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  1. #11
    David A. Goldfarb's Avatar
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    I'm not sure. I think it may be just the fact that a more energetic developer is usually a higher contrast developer, so the shadows will come in faster than the highlights, and development time for normal contrast will be shorter, giving less time for base fog to appear. It might also just be some other chemical interaction, but I'm not sure offhand what that might be.
    flickr--http://www.flickr.com/photos/davidagoldfarb/
    Photography (not as up to date as the flickr site)--http://www.davidagoldfarb.com/photo
    Academic (Slavic and Comparative Literature)--http://www.davidagoldfarb.com

  2. #12

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    Quote Originally Posted by FirePhoto View Post
    Doesn't this "tone" imply insufficient removal of
    undeveloped silver, in which case the "tone" will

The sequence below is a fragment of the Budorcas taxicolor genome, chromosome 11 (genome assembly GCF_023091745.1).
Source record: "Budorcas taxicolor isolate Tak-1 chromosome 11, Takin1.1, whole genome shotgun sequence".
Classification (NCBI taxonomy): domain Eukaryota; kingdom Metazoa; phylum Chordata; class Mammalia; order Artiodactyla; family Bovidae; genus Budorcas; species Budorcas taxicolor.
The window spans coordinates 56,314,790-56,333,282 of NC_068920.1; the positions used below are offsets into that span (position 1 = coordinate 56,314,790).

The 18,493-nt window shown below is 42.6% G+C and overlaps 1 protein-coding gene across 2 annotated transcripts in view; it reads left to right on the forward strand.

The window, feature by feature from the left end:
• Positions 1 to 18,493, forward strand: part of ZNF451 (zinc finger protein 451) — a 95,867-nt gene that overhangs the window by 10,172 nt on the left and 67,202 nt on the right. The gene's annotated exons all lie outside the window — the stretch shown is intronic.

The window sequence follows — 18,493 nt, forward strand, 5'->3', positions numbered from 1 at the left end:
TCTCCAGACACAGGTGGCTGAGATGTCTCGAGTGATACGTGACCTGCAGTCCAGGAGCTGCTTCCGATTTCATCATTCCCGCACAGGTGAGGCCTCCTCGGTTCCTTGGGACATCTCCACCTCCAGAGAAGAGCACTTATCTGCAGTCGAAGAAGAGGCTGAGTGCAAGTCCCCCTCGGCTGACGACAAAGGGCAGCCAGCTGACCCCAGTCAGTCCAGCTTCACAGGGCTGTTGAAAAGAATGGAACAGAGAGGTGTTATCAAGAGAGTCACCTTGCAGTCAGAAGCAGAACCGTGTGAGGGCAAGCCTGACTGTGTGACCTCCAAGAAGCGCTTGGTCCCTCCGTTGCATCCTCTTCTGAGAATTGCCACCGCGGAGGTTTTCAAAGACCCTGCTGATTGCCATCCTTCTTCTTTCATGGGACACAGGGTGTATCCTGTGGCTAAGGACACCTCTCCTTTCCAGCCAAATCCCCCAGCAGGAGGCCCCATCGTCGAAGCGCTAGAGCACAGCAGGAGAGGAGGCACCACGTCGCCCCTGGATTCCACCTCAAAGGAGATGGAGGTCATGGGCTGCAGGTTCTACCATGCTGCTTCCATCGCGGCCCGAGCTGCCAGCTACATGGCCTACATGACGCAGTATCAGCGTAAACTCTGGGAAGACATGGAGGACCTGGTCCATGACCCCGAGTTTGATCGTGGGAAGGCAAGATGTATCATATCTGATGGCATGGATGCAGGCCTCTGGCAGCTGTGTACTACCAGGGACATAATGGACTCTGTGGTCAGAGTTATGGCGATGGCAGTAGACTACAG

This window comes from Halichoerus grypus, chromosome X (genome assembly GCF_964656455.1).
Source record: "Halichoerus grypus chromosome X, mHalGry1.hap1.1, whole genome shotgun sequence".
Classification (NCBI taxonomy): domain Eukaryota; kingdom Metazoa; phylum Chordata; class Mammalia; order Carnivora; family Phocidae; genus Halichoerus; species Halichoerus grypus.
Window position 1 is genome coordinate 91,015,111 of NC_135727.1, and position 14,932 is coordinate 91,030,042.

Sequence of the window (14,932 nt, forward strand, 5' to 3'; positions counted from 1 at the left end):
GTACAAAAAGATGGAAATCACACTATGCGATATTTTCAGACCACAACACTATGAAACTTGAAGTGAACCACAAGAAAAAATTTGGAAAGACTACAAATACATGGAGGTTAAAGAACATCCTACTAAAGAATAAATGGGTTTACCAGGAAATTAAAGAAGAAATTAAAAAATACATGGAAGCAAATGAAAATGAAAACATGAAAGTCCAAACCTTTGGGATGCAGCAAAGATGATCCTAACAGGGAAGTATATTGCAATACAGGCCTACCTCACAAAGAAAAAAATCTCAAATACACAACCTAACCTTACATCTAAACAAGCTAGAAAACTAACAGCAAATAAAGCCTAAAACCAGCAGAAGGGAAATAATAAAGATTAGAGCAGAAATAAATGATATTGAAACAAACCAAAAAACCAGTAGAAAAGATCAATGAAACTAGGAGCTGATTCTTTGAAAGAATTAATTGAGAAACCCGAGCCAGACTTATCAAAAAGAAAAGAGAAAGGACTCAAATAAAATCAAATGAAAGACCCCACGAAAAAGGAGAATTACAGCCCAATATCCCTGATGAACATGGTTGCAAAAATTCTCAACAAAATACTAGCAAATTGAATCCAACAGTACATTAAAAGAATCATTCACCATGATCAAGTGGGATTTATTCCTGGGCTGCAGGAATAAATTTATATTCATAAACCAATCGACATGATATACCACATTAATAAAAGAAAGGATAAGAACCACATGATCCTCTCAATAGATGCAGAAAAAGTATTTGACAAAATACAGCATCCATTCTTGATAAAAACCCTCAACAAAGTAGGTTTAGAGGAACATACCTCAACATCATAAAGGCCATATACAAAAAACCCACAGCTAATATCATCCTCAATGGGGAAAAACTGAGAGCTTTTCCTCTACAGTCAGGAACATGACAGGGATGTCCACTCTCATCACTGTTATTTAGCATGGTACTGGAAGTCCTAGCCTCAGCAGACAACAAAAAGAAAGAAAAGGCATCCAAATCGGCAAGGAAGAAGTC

continue to develop in light to ruin the print?
    Less than enough fixer for complete fixing does
    leave some silver in the emulsion. Only so much of
    a hugh will develop as is silver retained. To warm a
    paper in such a manor may be realistic.

    A twist on that approach would be toning the residual
    silver left in the emulsion. In that way the base paper
    could be made any color. Needless to say the image
    silver would be affected. Then again any off shelf
    warm tone base paper will impart to some
    degree a warmth to the image. Dan

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